“What is this?!?!” I hopefully asked Villegas. The spine of the cassette case read “CRASS LOOPS” in the familiar font used by the British punk band Crass. Turns out, it was exactly what it said it was: Some enterprising mad genius made sound loops of short sections of Crass recordings. Crass was an anarcho-punk band and art collective who ruined things between the years of 1977 and 1984, so it’s a pretty fine action to destroy the destroyers. A beat or a riff is repeated, sometimes half a phrase of lyrics. Over and over for 40 minutes it rolls, hypnotizing in its repetitions. Crass was always about boring into and underneath the surface of things, and these tapes do just that in their own way. I was only able to obtain Volumes 1 and 2 that day, but there is a third out there, which, in a slightly Dadaesque turn, is apparently based on Discharge samples. Glory to the d-beat.

Cassette spines for ‘Crass Loops Volumes I & II‘ and Chiller’s ‘Demo 2016

Chiller, Demo 2016

Speaking of the d-beat, the other thing I picked up was Demo 2016 by Pittsburgh hardcore band Chiller. Scythe-like guitars lead the way with this Iron City crew. Chiller isn’t afraid of a good melody, but not so much that they ever let that get in the way of a good song. This album is just eight tracks in 10 minutes. Not enough time for fat. Just enough time for destruction.

Brown Angel, Shutout (image via Bandcamp)

Brown Angel, Shutout

Another Pittsburgh band I was happy to see in the bins was the noise-doom-metal unit Brown Angel. Their music sounds like what would happen if you sat on the edge of a pit where piles of bad heroin were being set afire and decided to practice your deep breathing. This new album, Shutout, was mastered by James Plotkin, who keeps the terror and dread as real for the listener as it obviously was for the band when they were recording it. Guitarist Adam MacGregor’s thick rotting slabs of riffs and sinewy leads tear at each other from awkward angles, equal parts Justin Broadrick and Fred Frith. As obtuse as his guitar playing can be, Macgregor’s desperate vocals are frighteningly direct. Mike Rensland’s bass and John Roman’s drums keep all the chaos anchored deep in the most horrific of basements. These are not nice times and this is not nice music. Shutout was one of the best albums of 2016,  partly because it knew what 2017 had in store for us.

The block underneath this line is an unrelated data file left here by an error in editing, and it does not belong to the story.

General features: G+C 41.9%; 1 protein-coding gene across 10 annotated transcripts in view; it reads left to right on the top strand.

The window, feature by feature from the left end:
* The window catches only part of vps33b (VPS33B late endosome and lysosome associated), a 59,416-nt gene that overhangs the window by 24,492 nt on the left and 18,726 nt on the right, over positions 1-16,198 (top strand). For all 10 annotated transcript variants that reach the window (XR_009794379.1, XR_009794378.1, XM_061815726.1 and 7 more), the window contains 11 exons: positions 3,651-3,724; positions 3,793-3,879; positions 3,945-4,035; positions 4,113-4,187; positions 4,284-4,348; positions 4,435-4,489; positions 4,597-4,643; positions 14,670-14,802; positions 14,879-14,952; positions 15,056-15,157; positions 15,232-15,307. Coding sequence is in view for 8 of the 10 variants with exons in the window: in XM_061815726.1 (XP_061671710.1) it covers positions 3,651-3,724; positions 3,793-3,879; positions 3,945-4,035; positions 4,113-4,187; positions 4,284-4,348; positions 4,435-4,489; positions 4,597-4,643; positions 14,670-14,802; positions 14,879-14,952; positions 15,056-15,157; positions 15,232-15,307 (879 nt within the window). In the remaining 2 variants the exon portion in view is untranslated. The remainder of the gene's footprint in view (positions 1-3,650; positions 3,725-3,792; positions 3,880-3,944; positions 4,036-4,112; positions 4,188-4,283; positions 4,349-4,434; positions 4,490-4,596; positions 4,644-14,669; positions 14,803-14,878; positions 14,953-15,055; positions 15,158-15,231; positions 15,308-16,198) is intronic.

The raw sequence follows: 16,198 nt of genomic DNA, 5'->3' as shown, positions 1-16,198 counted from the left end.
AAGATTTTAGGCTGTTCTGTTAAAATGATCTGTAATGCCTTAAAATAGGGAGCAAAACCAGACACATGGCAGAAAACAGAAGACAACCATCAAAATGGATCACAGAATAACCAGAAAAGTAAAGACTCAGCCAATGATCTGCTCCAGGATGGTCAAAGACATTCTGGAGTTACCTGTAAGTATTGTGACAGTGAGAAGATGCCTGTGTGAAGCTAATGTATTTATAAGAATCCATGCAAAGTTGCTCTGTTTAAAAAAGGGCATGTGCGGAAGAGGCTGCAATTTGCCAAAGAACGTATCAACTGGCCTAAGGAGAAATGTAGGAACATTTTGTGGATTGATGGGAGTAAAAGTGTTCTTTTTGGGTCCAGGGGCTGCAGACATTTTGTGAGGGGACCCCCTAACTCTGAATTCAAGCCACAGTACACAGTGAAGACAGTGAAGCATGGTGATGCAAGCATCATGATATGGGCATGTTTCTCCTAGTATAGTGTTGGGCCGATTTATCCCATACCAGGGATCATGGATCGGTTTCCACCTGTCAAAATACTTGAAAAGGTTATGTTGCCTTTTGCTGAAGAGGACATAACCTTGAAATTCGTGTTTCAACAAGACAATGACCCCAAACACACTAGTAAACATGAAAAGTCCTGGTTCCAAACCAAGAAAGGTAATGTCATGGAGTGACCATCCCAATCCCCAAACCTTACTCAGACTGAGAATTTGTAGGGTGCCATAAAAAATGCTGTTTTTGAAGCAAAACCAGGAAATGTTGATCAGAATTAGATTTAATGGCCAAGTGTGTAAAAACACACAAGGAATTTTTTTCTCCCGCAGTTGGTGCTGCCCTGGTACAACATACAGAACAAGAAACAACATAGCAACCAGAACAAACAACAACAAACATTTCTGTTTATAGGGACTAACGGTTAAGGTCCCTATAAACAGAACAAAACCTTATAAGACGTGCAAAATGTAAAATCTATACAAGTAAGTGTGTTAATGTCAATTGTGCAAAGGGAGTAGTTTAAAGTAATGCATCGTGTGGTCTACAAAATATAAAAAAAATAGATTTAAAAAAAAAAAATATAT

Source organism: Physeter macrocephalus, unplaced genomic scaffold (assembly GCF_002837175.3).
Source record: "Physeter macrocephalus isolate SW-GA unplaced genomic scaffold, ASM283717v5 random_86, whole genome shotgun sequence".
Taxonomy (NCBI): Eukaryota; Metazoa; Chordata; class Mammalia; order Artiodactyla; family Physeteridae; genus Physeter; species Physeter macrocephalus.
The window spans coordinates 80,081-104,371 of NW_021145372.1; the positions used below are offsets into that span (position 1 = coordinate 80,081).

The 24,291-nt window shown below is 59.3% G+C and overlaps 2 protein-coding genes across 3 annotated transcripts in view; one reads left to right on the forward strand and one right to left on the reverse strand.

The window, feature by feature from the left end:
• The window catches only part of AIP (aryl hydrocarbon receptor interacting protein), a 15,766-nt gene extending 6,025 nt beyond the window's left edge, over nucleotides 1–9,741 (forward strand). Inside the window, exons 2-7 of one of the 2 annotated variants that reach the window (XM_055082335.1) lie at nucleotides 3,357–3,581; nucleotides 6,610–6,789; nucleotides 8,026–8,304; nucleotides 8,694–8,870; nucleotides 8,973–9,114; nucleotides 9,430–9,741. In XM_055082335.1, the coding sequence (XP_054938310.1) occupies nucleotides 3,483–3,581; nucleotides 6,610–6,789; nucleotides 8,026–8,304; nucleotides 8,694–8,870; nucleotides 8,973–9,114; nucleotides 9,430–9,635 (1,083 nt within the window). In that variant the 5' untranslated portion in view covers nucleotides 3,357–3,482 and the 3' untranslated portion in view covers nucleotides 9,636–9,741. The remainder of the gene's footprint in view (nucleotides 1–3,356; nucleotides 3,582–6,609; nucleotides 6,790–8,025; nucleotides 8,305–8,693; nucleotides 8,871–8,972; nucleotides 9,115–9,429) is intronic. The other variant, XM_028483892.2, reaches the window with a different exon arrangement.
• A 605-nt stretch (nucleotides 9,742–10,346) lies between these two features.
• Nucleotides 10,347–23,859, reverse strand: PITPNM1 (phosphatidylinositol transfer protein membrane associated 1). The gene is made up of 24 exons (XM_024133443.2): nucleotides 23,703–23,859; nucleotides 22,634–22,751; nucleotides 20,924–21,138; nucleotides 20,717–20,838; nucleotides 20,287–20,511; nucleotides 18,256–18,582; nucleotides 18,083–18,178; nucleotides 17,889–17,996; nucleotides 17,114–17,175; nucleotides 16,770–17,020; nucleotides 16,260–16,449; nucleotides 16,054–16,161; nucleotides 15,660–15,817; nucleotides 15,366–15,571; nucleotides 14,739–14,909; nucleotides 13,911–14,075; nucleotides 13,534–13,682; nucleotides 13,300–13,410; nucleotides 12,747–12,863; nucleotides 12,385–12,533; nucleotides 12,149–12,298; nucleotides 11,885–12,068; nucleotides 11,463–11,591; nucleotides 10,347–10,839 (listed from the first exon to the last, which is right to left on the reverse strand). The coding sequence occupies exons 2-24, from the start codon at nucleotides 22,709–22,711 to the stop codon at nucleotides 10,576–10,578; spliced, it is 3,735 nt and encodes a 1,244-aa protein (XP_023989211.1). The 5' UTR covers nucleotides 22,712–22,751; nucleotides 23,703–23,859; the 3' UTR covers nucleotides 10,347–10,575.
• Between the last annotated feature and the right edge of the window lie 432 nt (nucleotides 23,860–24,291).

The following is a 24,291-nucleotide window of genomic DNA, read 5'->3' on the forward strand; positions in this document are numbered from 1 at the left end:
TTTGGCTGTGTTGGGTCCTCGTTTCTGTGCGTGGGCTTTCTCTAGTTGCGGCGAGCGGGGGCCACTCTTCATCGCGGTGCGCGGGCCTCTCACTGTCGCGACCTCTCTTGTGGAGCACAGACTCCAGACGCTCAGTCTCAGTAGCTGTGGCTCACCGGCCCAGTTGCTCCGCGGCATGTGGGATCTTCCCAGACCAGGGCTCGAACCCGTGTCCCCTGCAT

These are just two of my under-the-radar faves in Pittsburgh, but trust me when I tell you there are plenty more. Hell, the same building that houses Cruel Noise holds two other gems: On the first floor, there’s the great punk coffee shop Lili Cafe, with killer joe and a simple but tasty menu (get the egg, cheese, and tomato sandwich), and on the floor above Cruel Noise is the utterly bonkers (in both selection and content) Copacetic Comics. Just down the road from that triple-threat of a building is the rock-and-roll dive bar Gooski’s. Back in the city, down the street from Wood Street Galleries is the adventurous art gallery SPACE and the small but mighty cartoon and comics museum Toonseum. Pittsburgh is famous for being at the confluence of the Allegheny, Monongahela, and Ohio Rivers, but you’ll find the most interesting action in the smaller streams that feed those three rivers.